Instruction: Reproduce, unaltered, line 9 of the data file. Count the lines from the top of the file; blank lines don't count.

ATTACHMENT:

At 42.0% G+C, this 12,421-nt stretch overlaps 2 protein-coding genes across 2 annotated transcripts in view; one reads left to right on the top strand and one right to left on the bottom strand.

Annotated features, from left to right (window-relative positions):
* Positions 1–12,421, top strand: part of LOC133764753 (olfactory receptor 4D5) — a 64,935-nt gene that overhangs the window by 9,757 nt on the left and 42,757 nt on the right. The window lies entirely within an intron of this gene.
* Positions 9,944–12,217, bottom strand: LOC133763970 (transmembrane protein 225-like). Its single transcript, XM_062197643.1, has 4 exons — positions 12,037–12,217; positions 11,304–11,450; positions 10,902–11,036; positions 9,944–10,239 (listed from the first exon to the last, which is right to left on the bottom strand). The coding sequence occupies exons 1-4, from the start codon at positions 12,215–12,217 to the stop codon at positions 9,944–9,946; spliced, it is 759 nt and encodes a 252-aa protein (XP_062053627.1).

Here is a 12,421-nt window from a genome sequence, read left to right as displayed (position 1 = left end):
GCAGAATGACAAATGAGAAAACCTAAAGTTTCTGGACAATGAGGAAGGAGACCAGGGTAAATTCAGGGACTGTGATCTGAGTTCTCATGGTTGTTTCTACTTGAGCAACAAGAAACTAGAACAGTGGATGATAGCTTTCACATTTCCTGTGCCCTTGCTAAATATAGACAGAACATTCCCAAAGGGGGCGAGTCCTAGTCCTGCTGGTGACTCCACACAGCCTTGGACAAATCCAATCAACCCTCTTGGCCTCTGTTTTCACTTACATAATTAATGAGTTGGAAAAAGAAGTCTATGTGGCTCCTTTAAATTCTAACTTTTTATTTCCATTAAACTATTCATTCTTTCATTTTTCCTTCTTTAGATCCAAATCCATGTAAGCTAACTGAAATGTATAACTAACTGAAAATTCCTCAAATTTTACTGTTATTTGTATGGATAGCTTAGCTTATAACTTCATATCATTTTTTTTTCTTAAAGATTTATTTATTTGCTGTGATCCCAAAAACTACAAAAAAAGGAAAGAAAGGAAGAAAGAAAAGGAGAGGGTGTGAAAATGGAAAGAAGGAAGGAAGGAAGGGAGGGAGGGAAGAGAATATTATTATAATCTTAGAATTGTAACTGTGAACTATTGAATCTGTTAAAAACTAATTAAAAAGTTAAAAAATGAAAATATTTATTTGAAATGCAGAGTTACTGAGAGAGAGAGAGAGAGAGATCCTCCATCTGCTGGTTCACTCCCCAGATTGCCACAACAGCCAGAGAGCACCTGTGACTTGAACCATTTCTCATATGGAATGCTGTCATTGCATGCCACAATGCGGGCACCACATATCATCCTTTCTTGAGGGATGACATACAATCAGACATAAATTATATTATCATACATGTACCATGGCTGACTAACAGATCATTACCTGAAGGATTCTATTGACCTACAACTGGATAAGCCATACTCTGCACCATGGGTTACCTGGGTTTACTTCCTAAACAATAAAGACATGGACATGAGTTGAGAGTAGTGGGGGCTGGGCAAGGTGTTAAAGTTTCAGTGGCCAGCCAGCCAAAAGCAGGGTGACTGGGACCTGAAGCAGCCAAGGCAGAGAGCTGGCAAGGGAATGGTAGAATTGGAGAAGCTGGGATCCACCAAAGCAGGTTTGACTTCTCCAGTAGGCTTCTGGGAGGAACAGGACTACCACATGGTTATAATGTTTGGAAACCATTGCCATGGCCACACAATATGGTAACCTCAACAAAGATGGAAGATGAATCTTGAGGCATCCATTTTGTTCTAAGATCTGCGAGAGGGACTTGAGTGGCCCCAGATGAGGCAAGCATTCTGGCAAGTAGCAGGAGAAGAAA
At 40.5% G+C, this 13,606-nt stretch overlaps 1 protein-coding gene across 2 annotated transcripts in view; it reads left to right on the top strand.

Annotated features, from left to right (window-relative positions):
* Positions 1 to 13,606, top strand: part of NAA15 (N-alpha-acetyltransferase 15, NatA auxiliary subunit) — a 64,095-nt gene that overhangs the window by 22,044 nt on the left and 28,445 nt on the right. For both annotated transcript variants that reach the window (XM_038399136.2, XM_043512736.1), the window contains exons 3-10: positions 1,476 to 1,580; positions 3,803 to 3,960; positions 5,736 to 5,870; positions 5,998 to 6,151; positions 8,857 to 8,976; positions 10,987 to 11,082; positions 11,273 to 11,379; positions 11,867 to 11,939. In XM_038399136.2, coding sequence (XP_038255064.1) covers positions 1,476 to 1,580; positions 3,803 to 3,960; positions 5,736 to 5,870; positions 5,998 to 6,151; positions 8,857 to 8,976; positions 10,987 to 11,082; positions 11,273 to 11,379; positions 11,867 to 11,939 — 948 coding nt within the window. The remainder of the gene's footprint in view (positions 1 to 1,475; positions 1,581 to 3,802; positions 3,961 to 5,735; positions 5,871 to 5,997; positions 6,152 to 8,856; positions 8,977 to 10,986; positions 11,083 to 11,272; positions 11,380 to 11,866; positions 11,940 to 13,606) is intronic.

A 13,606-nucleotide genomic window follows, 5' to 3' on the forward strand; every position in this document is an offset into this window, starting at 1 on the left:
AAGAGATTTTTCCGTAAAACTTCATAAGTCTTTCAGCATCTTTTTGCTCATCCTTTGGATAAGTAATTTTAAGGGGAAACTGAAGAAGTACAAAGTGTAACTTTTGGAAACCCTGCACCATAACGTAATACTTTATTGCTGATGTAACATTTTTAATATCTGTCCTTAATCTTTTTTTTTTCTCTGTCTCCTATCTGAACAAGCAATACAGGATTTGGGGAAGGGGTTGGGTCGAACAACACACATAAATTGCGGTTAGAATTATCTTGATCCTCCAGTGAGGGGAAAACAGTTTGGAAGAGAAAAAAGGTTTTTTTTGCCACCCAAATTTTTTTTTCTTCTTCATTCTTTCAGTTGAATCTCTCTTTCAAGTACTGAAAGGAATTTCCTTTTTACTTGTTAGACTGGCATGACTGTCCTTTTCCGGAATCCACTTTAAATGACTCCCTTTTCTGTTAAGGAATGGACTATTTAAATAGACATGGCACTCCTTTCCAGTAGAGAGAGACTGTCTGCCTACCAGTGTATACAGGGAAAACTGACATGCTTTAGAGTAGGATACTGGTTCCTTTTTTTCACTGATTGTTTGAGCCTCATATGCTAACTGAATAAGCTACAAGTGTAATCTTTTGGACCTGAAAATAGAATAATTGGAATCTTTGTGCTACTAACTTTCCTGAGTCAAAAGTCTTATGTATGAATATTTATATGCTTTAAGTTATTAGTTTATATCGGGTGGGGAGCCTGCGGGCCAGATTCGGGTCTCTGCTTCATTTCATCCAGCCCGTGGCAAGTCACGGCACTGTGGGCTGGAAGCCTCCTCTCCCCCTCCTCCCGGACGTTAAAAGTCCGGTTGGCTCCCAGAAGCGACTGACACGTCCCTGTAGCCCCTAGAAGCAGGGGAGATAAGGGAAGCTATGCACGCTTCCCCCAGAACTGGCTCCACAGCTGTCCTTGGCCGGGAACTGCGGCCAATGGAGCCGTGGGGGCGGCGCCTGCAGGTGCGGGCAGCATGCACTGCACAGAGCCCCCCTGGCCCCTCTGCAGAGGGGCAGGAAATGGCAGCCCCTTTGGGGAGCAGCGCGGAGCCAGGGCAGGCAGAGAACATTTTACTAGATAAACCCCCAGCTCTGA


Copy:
* Positions 1 to 13,606, top strand: part of NAA15 (N-alpha-acetyltransferase 15, NatA auxiliary subunit) — a 64,095-nt gene that overhangs the window by 22,044 nt on the left and 28,445 nt on the right. For both annotated transcript variants that reach the window (XM_038399136.2, XM_043512736.1), the window contains exons 3-10: positions 1,476 to 1,580; positions 3,803 to 3,960; positions 5,736 to 5,870; positions 5,998 to 6,151; positions 8,857 to 8,976; positions 10,987 to 11,082; positions 11,273 to 11,379; positions 11,867 to 11,939. In XM_038399136.2, coding sequence (XP_038255064.1) covers positions 1,476 to 1,580; positions 3,803 to 3,960; positions 5,736 to 5,870; positions 5,998 to 6,151; positions 8,857 to 8,976; positions 10,987 to 11,082; positions 11,273 to 11,379; positions 11,867 to 11,939 — 948 coding nt within the window. The remainder of the gene's footprint in view (positions 1 to 1,475; positions 1,581 to 3,802; positions 3,961 to 5,735; positions 5,871 to 5,997; positions 6,152 to 8,856; positions 8,977 to 10,986; positions 11,083 to 11,272; positions 11,380 to 11,866; positions 11,940 to 13,606) is intronic.